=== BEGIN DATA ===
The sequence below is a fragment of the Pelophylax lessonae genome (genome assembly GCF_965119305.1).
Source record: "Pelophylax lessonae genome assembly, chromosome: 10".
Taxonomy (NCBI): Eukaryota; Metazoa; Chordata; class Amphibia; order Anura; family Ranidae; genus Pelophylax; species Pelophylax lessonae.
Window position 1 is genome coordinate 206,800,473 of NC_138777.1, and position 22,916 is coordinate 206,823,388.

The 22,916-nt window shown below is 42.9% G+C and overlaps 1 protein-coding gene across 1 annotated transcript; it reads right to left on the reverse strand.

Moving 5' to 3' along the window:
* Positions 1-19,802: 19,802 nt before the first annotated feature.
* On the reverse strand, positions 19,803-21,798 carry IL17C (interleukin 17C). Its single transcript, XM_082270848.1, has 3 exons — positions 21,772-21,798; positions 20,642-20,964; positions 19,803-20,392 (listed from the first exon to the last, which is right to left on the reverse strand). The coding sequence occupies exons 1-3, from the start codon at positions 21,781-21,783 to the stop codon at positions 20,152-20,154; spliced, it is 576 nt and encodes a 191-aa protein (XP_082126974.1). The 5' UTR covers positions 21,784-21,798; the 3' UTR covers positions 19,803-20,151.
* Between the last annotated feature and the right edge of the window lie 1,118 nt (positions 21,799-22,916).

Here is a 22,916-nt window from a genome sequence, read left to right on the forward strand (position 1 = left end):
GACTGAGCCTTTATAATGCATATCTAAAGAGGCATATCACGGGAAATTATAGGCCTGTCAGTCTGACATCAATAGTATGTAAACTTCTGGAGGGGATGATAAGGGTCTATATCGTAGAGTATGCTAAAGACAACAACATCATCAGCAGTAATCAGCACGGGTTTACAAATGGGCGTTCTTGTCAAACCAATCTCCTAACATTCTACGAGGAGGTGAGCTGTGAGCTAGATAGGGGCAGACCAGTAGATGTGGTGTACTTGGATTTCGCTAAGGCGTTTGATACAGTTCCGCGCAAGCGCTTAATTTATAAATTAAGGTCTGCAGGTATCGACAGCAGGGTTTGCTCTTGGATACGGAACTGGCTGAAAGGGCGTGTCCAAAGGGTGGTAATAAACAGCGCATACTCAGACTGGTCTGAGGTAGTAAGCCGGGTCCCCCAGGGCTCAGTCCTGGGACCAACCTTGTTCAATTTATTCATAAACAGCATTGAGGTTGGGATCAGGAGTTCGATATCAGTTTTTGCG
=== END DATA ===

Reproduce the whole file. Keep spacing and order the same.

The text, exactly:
The sequence below is a fragment of the Pelophylax lessonae genome (genome assembly GCF_965119305.1).
Source record: "Pelophylax lessonae genome assembly, chromosome: 10".
Taxonomy (NCBI): Eukaryota; Metazoa; Chordata; class Amphibia; order Anura; family Ranidae; genus Pelophylax; species Pelophylax lessonae.
Window position 1 is genome coordinate 206,800,473 of NC_138777.1, and position 22,916 is coordinate 206,823,388.

The 22,916-nt window shown below is 42.9% G+C and overlaps 1 protein-coding gene across 1 annotated transcript; it reads right to left on the reverse strand.

Moving 5' to 3' along the window:
* Positions 1-19,802: 19,802 nt before the first annotated feature.
* On the reverse strand, positions 19,803-21,798 carry IL17C (interleukin 17C). Its single transcript, XM_082270848.1, has 3 exons — positions 21,772-21,798; positions 20,642-20,964; positions 19,803-20,392 (listed from the first exon to the last, which is right to left on the reverse strand). The coding sequence occupies exons 1-3, from the start codon at positions 21,781-21,783 to the stop codon at positions 20,152-20,154; spliced, it is 576 nt and encodes a 191-aa protein (XP_082126974.1). The 5' UTR covers positions 21,784-21,798; the 3' UTR covers positions 19,803-20,151.
* Between the last annotated feature and the right edge of the window lie 1,118 nt (positions 21,799-22,916).

Here is a 22,916-nt window from a genome sequence, read left to right on the forward strand (position 1 = left end):
GACTGAGCCTTTATAATGCATATCTAAAGAGGCATATCACGGGAAATTATAGGCCTGTCAGTCTGACATCAATAGTATGTAAACTTCTGGAGGGGATGATAAGGGTCTATATCGTAGAGTATGCTAAAGACAACAACATCATCAGCAGTAATCAGCACGGGTTTACAAATGGGCGTTCTTGTCAAACCAATCTCCTAACATTCTACGAGGAGGTGAGCTGTGAGCTAGATAGGGGCAGACCAGTAGATGTGGTGTACTTGGATTTCGCTAAGGCGTTTGATACAGTTCCGCGCAAGCGCTTAATTTATAAATTAAGGTCTGCAGGTATCGACAGCAGGGTTTGCTCTTGGATACGGAACTGGCTGAAAGGGCGTGTCCAAAGGGTGGTAATAAACAGCGCATACTCAGACTGGTCTGAGGTAGTAAGCCGGGTCCCCCAGGGCTCAGTCCTGGGACCAACCTTGTTCAATTTATTCATAAACAGCATTGAGGTTGGGATCAGGAGTTCGATATCAGTTTTTGCG